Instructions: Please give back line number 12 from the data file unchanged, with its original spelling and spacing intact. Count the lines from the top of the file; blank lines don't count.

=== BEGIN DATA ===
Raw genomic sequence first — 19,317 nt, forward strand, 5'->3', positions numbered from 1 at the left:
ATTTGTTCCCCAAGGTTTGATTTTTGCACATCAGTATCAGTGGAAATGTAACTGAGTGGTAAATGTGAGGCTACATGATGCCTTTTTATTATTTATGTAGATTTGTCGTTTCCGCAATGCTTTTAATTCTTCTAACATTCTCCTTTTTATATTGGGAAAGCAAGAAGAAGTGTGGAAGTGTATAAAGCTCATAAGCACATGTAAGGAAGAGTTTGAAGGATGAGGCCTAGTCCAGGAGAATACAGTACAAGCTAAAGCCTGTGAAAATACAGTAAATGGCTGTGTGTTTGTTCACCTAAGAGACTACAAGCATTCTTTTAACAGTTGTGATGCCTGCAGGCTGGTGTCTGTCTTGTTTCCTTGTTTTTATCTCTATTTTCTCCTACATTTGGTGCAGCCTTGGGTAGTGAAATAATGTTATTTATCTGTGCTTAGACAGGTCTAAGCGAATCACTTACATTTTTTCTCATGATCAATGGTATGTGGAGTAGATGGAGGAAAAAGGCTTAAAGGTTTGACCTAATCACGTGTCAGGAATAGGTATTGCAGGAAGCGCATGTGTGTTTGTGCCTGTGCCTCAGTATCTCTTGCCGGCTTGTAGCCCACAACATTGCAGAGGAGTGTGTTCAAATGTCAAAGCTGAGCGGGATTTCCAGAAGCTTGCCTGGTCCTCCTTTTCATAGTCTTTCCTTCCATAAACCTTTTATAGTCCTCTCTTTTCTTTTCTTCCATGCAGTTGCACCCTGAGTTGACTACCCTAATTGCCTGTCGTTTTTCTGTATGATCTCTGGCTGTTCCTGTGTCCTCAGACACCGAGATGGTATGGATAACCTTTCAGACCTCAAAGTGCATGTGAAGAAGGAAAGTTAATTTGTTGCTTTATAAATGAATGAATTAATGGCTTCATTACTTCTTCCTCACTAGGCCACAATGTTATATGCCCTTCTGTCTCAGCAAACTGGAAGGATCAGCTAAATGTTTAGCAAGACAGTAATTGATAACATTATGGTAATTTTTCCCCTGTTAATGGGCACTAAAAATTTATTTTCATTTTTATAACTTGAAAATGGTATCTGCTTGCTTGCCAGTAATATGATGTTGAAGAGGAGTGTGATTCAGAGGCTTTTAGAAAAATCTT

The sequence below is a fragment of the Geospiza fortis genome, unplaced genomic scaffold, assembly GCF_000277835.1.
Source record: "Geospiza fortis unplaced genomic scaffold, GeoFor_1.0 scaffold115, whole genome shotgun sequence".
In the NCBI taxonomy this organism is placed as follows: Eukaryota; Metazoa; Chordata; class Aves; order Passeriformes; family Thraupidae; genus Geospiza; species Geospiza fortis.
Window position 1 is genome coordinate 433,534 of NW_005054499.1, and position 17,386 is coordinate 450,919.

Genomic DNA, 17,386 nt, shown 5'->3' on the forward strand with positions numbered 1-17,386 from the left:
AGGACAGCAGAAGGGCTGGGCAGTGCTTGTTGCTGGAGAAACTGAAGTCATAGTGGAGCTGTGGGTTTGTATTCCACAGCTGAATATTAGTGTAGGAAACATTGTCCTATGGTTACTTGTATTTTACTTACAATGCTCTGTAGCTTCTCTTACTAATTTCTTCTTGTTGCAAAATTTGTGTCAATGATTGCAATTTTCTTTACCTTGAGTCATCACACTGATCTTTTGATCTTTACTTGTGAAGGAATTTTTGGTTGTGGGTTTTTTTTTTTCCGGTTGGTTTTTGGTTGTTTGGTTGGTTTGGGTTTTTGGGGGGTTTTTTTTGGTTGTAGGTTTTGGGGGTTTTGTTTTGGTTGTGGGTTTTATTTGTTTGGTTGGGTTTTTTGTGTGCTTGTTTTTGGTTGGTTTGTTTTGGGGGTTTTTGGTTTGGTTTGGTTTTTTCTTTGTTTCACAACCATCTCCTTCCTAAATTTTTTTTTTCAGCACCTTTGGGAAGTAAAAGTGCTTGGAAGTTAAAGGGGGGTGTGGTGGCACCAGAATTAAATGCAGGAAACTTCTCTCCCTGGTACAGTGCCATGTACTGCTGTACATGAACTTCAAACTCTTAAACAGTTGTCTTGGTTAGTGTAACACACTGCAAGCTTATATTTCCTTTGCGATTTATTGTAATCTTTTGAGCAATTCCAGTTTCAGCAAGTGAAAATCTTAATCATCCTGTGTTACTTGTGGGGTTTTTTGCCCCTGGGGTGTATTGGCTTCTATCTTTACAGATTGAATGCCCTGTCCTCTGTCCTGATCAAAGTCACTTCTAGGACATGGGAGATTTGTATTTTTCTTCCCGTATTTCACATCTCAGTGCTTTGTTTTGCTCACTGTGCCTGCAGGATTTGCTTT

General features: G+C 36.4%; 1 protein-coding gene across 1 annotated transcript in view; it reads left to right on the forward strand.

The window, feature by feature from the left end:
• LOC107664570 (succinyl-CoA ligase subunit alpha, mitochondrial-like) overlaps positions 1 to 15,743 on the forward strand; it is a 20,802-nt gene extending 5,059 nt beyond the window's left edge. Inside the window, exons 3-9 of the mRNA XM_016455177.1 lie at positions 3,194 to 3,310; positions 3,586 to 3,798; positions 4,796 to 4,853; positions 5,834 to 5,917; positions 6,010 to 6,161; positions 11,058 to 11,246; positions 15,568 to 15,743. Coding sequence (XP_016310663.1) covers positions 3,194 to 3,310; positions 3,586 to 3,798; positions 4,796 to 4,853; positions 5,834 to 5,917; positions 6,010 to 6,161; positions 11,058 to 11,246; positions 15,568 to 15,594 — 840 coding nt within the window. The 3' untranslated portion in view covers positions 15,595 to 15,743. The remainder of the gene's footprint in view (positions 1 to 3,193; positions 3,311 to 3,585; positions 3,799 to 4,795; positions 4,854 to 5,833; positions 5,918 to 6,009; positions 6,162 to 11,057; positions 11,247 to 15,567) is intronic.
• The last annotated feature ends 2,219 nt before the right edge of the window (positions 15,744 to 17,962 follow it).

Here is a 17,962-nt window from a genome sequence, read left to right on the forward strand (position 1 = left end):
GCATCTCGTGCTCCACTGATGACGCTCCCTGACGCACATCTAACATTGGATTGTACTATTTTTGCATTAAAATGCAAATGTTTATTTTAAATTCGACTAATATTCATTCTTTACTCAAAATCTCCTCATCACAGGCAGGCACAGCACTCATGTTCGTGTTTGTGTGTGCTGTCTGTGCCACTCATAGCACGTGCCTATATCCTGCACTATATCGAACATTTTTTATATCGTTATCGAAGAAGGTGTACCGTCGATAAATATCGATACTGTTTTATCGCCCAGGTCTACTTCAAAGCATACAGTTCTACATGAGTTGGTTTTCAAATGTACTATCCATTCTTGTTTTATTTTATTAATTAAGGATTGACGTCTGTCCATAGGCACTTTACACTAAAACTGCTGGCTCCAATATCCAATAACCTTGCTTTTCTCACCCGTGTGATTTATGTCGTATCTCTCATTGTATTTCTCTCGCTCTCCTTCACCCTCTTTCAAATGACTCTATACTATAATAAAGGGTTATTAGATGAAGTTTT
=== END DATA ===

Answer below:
• The last annotated feature ends 2,219 nt before the right edge of the window (positions 15,744 to 17,962 follow it).